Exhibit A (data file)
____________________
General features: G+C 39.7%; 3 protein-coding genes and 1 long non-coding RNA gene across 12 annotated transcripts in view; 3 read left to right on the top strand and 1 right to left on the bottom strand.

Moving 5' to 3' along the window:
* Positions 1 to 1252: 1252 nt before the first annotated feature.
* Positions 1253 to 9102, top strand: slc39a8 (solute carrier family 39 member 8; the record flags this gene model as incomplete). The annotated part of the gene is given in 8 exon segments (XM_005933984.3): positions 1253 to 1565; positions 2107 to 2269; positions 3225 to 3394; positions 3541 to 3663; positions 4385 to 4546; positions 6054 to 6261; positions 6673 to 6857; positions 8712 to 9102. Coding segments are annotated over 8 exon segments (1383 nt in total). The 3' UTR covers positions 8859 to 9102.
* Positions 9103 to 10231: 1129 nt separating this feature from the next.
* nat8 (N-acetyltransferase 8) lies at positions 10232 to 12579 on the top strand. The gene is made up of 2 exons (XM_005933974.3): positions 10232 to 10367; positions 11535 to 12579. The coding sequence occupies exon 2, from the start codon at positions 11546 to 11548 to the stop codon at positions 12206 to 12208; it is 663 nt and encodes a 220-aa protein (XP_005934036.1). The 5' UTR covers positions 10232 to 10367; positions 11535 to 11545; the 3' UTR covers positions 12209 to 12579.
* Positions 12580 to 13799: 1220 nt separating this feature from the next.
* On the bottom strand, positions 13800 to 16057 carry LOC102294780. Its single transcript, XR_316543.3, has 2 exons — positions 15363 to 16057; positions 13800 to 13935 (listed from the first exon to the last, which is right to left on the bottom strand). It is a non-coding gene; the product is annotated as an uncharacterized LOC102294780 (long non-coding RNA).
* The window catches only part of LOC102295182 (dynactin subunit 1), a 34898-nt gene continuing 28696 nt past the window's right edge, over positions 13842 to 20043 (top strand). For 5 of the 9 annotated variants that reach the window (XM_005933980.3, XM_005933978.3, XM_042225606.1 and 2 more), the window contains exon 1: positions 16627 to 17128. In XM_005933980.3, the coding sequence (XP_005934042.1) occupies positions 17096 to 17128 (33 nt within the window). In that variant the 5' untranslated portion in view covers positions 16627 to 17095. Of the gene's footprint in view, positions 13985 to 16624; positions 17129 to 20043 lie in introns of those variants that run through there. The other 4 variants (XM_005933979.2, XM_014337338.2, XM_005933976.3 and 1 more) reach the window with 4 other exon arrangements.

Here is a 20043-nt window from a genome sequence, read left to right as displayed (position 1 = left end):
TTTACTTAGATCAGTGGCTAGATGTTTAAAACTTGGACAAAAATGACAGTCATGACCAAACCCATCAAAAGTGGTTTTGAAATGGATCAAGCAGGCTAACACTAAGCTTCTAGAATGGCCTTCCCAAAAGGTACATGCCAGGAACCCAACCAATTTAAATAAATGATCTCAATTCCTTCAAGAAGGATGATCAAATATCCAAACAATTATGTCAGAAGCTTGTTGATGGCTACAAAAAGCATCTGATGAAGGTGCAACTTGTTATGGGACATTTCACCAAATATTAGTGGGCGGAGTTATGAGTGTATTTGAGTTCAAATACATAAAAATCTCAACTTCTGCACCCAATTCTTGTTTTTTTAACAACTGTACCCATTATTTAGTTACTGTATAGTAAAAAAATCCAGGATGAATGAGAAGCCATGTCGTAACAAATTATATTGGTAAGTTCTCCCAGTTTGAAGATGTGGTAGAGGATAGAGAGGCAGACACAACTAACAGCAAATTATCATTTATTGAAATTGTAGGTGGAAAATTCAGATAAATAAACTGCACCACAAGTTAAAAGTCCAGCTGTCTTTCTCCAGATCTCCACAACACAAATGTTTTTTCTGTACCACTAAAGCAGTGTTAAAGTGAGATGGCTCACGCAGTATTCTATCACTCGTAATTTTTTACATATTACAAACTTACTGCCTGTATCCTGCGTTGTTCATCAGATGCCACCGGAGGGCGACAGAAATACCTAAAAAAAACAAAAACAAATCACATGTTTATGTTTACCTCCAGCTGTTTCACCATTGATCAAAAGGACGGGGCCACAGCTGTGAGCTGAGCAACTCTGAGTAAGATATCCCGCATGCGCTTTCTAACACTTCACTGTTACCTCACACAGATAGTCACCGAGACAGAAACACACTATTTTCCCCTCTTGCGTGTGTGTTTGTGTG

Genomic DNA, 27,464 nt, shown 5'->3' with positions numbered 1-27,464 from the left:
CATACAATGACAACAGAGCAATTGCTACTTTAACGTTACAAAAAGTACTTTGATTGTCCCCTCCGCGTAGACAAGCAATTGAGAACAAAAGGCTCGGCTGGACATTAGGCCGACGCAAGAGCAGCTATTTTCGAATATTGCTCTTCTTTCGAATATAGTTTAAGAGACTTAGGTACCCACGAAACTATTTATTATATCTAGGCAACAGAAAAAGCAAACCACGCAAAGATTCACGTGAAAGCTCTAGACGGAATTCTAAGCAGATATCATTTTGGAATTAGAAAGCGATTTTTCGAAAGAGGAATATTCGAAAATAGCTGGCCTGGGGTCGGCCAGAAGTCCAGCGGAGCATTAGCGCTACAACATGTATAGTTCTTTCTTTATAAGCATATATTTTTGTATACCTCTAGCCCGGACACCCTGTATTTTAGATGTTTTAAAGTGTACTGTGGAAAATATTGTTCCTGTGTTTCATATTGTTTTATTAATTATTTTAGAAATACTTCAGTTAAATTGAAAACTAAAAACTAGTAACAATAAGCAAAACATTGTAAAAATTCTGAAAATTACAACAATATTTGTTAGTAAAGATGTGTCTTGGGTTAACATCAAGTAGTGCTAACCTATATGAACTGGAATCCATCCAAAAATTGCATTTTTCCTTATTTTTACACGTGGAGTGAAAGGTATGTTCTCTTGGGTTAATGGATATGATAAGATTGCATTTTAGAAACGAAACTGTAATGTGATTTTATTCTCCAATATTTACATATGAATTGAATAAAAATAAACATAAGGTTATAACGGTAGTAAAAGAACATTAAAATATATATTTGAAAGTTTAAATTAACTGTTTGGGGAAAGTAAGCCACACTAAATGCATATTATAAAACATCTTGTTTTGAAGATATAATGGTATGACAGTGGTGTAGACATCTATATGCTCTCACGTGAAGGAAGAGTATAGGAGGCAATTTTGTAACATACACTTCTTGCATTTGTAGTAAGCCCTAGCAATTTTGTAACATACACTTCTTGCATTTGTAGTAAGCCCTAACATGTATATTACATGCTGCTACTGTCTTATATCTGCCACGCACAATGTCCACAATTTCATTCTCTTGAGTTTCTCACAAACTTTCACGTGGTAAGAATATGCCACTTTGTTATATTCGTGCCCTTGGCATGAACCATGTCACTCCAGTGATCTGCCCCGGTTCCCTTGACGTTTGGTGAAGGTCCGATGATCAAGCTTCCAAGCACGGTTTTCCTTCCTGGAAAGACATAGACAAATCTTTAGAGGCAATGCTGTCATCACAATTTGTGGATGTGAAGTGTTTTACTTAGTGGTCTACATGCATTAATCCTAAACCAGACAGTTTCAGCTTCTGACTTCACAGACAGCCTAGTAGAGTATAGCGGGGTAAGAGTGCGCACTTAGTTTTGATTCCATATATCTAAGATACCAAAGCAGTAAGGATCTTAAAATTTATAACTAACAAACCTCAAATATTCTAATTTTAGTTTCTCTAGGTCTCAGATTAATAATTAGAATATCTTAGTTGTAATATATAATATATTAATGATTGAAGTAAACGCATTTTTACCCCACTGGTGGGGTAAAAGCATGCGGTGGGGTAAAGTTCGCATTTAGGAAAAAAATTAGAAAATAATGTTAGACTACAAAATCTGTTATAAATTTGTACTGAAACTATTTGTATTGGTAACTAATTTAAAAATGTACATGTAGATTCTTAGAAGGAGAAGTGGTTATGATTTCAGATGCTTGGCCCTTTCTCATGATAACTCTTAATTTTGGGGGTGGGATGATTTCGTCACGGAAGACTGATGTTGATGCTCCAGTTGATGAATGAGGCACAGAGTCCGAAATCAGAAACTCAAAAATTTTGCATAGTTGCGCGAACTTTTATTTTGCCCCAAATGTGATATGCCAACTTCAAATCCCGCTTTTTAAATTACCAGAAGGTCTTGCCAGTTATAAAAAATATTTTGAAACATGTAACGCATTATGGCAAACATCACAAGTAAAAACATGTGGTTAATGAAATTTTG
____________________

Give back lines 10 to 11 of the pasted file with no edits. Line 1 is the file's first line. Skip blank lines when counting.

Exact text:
Here is a 20043-nt window from a genome sequence, read left to right as displayed (position 1 = left end):
TTTACTTAGATCAGTGGCTAGATGTTTAAAACTTGGACAAAAATGACAGTCATGACCAAACCCATCAAAAGTGGTTTTGAAATGGATCAAGCAGGCTAACACTAAGCTTCTAGAATGGCCTTCCCAAAAGGTACATGCCAGGAACCCAACCAATTTAAATAAATGATCTCAATTCCTTCAAGAAGGATGATCAAATATCCAAACAATTATGTCAGAAGCTTGTTGATGGCTACAAAAAGCATCTGATGAAGGTGCAACTTGTTATGGGACATTTCACCAAATATTAGTGGGCGGAGTTATGAGTGTATTTGAGTTCAAATACATAAAAATCTCAACTTCTGCACCCAATTCTTGTTTTTTTAACAACTGTACCCATTATTTAGTTACTGTATAGTAAAAAAATCCAGGATGAATGAGAAGCCATGTCGTAACAAATTATATTGGTAAGTTCTCCCAGTTTGAAGATGTGGTAGAGGATAGAGAGGCAGACACAACTAACAGCAAATTATCATTTATTGAAATTGTAGGTGGAAAATTCAGATAAATAAACTGCACCACAAGTTAAAAGTCCAGCTGTCTTTCTCCAGATCTCCACAACACAAATGTTTTTTCTGTACCACTAAAGCAGTGTTAAAGTGAGATGGCTCACGCAGTATTCTATCACTCGTAATTTTTTACATATTACAAACTTACTGCCTGTATCCTGCGTTGTTCATCAGATGCCACCGGAGGGCGACAGAAATACCTAAAAAAAACAAAAACAAATCACATGTTTATGTTTACCTCCAGCTGTTTCACCATTGATCAAAAGGACGGGGCCACAGCTGTGAGCTGAGCAACTCTGAGTAAGATATCCCGCATGCGCTTTCTAACACTTCACTGTTACCTCACACAGATAGTCACCGAGACAGAAACACACTATTTTCCCCTCTTGCGTGTGTGTTTGTGTG